We took our seats and things got off wildly. As Marcel watched the "red star" in the post parade, his eyes became determined and he left for the automated teller. Meanwhile, I made friends with Mr. Price Honadle, an excellent, human teller, instead. While Marcel was working his wager, I played #4 Rosie's Sweater for show, place, quiniela, perfecta and one tri key. Rosie's Sweater won! The trifecta paid $36.70 and Marcel had it 10 times for $367.00. Plus, in that race there was also a superfecta, which I stayed out of, but Marcel wagered it and he won $599.20 from this pool- just 80 cents under an IRS "signer."

I was happy- I had pulled some capital back- and Marcel was grinning from ear to ear. "This is easy, isn't it?" I was starting to catch on. But again, a little knowledge can be dangerous. For as I seemed to win on some tickets, I was losing on others.


What's interesting is that Marcel doesn't say "Here, play the 6," nor does he structure the wager for you. Of course, I was too proud to ask for help-especially on how to lose, as by the eighth, even with some quinielas and a tri win in the sixth, I was nowhere near even. Between races I began to ask questions. Slowly I began to feel what Marcel is living- that he has a distinct advantage over the crowd. And that bypassing on junk races and house number betting he was getting ahead.

"Tommy, you must visualize the race. No, there isn't any short cut to this other than being selective with races, playing speed and betting at an expert level in order to get multiple tri and super wins."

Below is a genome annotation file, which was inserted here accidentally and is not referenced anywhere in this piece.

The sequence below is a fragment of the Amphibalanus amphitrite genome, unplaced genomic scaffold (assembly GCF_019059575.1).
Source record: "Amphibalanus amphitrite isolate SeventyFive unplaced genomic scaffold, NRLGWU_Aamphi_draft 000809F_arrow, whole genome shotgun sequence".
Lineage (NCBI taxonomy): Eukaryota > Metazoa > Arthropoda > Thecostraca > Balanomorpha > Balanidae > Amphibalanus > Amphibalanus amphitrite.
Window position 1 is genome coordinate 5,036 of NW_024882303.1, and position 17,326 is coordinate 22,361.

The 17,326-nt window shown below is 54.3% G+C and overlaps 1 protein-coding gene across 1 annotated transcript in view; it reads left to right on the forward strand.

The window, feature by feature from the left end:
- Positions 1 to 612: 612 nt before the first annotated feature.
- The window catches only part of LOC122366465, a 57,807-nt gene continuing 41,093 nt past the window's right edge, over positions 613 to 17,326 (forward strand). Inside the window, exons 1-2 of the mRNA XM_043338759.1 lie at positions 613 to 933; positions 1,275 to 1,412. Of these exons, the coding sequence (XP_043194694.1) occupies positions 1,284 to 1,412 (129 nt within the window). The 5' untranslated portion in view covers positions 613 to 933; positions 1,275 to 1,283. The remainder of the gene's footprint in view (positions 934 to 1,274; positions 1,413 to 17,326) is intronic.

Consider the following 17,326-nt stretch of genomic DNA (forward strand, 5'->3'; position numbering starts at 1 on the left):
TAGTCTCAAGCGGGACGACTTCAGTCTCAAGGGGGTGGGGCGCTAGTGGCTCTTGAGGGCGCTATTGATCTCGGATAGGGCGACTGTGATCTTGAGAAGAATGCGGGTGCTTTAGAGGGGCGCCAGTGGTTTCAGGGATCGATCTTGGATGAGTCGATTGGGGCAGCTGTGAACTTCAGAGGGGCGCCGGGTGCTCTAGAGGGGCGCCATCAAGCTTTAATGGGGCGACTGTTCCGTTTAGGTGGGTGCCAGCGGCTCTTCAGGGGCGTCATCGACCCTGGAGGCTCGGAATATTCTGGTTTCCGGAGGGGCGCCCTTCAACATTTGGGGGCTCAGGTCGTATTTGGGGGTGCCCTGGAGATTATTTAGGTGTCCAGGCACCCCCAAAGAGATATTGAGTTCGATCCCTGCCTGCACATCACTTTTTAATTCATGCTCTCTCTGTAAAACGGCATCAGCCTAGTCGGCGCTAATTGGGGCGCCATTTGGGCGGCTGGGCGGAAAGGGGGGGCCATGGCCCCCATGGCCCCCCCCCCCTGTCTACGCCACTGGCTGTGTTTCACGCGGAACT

Later, in the 14th, Marcel invested just $9 and hit the tri for $138.70. His total for the night was $1,104.90 minus a $300 budget for a net profit of $804.90. In two days he had grossed over $1,912 costing $400, for a net profit of $1,512. And I still had three full days with him. My damage? I cashed $320.60 that cost $74, leaving $246.60 in winnings. But I also had $489 worth of losers, so I was actually down $243. In just two days I had lost over $700. With air fare and motel I was out $1,300!


Up came Marcel's other stardog race. I let Marcel play the tri, and I concentrated on the quiniela and perfecta, as maybe the pool wasn't deep enough for both of us to hammer on. Besides, I didn't want to change his win payout by betting it down, too. However, at the last minute I played a $20 tri key on the 7 dog also. She jumped out. Because she had never raced at Daytona, the odds on her were 4-5. Not a lot, but since the rest were slow closer, 1-9 would have been a lock. Of course I hit the perfecta and quiniela several times, but lo and behold, the trifecta paid $53.00 on a $1 ticket, and Marcel had it 10 times.


Daytona's ninth- Marcel hit the tri with a pick for $174.20. It was the fourth dog in the super that no one would have guessed that blew the man's chance to win the huge pool. In the 14th both Marcel and I hit for $178.90. By the end of the performance Marcel had won $530.00, $174.20 & $178.90 for a total of $883.10 minus $272 to leave a tidy profit of $611.10.


Marcel played $30 on a race and won $180, while I was betting races from three different parks, and I was losing! Soon I realized that speed from just the form was not enough. I was going under again. In the very next race Marcel calmly played his "red-star" dog and, sure enough, he hit the $40.50 tri 20 times for $810.00.